- Who sponsored, funded, or paid for the article, story, research, or message?
- Was it independent of financial pressure to express a certain viewpoint, message, or idea?
- Is the information accurate, trustworthy, and reliable?
Compare the information to other reliable sources.
- Are you able to locate variations of the story or article you presented? Was it reported or re-published elsewhere? By a reliable source?
- Check facts from the original sources, studies, and discover the evidence for yourself.
- Does it have references, resources, or a bibliography with linked sources? If resource links are embedded within the story, are they verifiable? Can they be validated?
Examine the source, the message, and the media used.
- Is the writer or content producer using primary or secondary research, interviews, content, data, findings, etc.? If not, where does the information originate?
- Confirm citations from the author, writer, and content creator. Are they a respected authority or known in their field as an expert? If not, are they supporting their findings with those that are knowledgeable and respected in their given areas of expertise?
- What’s missing from the story, coverage, article, etc.? (Viewpoints, perspective, relevant and pertinent info, context, background, history, implications, consequences, etc.)
- What is the purpose of the content/message/story?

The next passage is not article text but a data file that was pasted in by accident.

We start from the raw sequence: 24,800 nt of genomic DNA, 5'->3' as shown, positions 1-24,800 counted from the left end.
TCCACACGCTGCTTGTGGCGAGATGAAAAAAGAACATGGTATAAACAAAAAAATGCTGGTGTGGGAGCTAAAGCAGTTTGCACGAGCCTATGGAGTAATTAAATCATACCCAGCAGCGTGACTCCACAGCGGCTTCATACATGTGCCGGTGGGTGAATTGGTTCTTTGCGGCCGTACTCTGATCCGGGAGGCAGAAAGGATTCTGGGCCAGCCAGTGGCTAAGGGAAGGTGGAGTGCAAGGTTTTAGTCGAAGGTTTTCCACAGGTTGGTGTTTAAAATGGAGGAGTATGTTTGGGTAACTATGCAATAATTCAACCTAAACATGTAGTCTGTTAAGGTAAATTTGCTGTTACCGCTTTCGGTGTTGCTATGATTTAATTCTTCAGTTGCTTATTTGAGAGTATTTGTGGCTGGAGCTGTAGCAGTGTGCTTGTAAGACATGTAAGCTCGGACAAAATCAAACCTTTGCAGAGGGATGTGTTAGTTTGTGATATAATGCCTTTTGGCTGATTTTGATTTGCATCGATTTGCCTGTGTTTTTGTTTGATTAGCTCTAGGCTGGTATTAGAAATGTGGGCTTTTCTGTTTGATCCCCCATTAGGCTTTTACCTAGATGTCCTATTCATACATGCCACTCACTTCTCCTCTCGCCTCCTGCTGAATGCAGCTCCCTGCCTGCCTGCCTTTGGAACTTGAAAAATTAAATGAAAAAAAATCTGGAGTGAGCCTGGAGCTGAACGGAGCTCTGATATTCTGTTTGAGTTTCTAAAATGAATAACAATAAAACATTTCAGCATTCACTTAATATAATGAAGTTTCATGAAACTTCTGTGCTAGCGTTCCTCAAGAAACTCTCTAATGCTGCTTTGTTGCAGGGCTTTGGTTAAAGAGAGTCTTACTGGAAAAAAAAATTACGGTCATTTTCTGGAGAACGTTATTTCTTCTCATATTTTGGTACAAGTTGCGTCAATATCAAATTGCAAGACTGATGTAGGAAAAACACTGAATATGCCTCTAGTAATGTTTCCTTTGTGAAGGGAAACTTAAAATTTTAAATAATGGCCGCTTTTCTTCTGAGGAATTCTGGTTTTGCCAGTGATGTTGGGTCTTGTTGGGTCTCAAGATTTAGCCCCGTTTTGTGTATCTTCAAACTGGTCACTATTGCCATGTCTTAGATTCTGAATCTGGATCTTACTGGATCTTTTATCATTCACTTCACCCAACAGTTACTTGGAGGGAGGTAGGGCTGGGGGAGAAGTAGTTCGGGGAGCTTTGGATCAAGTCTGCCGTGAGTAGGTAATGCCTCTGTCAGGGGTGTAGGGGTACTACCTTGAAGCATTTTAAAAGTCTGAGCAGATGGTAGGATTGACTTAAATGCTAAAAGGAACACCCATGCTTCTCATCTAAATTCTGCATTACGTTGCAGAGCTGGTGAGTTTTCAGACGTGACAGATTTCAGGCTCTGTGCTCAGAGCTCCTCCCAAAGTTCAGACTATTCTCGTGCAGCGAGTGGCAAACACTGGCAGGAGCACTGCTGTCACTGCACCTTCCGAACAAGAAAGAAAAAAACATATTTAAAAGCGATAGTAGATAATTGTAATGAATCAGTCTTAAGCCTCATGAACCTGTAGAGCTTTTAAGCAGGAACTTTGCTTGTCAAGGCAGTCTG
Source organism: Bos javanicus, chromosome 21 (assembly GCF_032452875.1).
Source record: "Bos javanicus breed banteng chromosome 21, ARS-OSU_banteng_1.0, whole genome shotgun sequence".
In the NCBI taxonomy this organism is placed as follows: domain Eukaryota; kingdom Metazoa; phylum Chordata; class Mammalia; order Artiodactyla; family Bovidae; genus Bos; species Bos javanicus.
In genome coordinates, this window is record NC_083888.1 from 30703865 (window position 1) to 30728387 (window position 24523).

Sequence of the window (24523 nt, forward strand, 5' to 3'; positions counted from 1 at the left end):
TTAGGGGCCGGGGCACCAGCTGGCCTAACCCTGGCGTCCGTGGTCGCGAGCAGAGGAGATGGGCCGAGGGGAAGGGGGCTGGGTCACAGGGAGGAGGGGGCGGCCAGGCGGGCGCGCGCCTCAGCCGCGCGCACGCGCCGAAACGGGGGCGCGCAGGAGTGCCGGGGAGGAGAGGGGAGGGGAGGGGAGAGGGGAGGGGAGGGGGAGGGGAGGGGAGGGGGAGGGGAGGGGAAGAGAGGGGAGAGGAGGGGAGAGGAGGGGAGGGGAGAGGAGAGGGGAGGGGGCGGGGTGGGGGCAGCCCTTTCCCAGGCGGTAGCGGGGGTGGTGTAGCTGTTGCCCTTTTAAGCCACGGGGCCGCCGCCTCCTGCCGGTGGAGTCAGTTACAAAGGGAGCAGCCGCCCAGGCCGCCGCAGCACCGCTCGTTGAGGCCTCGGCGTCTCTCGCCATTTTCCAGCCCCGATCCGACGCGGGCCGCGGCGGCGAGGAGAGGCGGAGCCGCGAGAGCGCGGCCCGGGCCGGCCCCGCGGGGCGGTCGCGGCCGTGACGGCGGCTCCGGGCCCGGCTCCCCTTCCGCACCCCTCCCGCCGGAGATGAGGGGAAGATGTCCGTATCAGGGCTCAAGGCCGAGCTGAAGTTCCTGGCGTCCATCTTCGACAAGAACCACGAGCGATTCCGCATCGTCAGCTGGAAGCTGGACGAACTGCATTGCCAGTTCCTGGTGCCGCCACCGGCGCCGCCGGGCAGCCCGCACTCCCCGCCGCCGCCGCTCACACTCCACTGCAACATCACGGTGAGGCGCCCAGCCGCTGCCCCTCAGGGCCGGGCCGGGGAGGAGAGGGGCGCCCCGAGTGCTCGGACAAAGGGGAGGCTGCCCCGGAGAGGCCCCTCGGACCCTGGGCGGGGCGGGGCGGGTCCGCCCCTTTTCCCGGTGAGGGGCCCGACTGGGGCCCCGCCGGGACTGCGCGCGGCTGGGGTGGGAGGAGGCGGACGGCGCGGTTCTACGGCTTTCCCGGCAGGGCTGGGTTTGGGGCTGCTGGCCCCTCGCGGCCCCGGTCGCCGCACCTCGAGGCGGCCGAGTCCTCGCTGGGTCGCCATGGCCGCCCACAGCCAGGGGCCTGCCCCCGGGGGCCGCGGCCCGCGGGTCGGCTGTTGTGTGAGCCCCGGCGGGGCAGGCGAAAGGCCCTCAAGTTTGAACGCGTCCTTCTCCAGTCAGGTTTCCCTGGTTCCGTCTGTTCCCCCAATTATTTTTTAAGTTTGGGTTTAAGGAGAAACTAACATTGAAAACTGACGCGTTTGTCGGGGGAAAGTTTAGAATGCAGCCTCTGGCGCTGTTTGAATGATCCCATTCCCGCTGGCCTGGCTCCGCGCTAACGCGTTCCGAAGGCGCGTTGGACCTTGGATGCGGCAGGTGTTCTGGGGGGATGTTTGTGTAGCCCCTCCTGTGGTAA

- How is the information scripted and used to propagate a narrative, agenda, or ideology?
- What additional information do you need to seek to clarify and understand more deeply?
- Have the images or videos been doctored, adjusted, photoshopped, or digitally manipulated or enhanced?
- Are the sound bytes and video clips real and authentic or have they been altered and edited to change the context and meaning?
- Has the video footage been photoshopped, doctored, or manipulated to corrupt the meaning and disrupt the message?
Who is fact-checking the fact-checkers?
When using fact-checking services, research their validity, and trustworthiness. Are they reliable? Are they biased in how they fact-check, report, and present their information? And if so, how? Who are they funded and sponsored by? Who are their owners and advertisers? Questions that examine the money trail are critical. Ownership influences content and it certainly affects what facts are included or omitted.
Are the fact-checking companies or organizations just an extension from the very agencies, governmental, or organizations they are hired to fact-check info and news about? Or are they truly equipped to provide a neutral fact-checking service? Do they have the capability to verify information independent from conflicts of interest?
An opportunity exists in the mis- and disinformation age.
We are at a prime opportunity to upgrade the defunct social and mass media content sharing landscape. Let’s raise the bar of quality on what is shared through re-posting and spreading content online. Be discerning in what you choose to distribute and what sources you trust. Choose wisely. Take the time and extra effort to circulate original and authentic news and quality information. It’s better to save the article or post to read later, than to rush to share it without vetting its veracity. Question its content, truth, and facts. Be proactive when you recognize false or inaccurate content. If something doesn’t adhere to the truth, kindly correct the mis- and disinformation by offering verified resources.
There is no excuse for us not to research further and dig deeper when we have instant open access to the intelligence and knowledge base of humankind right at our fingertips.
~ Melissa A. Curtin